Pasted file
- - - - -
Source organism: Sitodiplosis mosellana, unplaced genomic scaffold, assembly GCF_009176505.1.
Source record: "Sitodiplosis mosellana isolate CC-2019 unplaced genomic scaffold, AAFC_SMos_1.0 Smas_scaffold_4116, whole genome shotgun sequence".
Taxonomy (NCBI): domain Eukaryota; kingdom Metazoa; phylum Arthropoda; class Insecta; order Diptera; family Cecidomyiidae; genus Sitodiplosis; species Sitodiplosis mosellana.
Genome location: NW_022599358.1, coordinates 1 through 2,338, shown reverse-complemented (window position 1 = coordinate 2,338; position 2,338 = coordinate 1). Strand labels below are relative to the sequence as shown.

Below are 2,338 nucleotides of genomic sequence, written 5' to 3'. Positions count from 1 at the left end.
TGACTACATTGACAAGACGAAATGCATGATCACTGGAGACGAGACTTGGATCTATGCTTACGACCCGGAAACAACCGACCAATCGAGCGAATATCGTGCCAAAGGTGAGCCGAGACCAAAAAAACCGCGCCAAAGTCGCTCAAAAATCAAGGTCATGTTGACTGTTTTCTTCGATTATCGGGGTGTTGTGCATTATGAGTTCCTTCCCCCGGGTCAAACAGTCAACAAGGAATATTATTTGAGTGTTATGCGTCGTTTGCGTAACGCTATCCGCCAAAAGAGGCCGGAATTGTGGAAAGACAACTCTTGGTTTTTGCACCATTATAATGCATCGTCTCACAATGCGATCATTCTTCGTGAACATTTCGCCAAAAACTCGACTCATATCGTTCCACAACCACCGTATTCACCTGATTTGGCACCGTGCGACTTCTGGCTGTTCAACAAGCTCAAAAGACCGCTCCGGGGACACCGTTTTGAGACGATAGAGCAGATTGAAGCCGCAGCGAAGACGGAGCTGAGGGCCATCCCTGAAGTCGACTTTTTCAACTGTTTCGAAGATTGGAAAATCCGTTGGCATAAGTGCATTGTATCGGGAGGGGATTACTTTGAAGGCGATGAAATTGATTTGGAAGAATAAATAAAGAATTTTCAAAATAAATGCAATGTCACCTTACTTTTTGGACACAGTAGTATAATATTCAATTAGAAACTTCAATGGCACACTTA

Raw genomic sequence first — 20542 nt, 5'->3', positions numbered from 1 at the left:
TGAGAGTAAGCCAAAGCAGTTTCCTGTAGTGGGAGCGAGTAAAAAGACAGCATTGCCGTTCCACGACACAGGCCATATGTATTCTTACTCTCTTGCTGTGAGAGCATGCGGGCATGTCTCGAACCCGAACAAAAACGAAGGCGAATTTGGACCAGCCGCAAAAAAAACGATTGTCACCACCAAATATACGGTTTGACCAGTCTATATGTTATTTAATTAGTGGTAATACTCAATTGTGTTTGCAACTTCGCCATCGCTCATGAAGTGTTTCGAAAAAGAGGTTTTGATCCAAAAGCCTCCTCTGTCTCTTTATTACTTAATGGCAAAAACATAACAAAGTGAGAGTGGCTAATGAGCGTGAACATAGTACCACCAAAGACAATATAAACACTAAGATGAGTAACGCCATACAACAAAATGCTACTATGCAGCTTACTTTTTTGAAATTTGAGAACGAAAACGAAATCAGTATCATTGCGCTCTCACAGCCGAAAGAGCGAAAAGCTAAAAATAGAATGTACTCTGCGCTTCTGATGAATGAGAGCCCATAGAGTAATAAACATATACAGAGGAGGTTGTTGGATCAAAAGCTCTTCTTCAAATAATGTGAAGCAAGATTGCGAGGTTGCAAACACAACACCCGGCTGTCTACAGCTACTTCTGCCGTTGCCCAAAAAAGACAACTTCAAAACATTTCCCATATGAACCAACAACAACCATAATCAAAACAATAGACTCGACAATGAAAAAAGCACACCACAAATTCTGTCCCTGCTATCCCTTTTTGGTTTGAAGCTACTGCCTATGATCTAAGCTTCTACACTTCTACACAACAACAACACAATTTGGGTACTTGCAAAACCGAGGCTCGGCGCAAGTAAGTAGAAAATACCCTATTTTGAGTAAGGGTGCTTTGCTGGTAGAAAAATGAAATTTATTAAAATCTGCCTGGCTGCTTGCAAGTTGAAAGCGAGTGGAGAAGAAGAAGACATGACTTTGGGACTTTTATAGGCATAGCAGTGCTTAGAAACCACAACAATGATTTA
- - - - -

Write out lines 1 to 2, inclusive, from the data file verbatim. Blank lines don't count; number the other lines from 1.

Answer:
Source organism: Sitodiplosis mosellana, unplaced genomic scaffold, assembly GCF_009176505.1.
Source record: "Sitodiplosis mosellana isolate CC-2019 unplaced genomic scaffold, AAFC_SMos_1.0 Smas_scaffold_4116, whole genome shotgun sequence".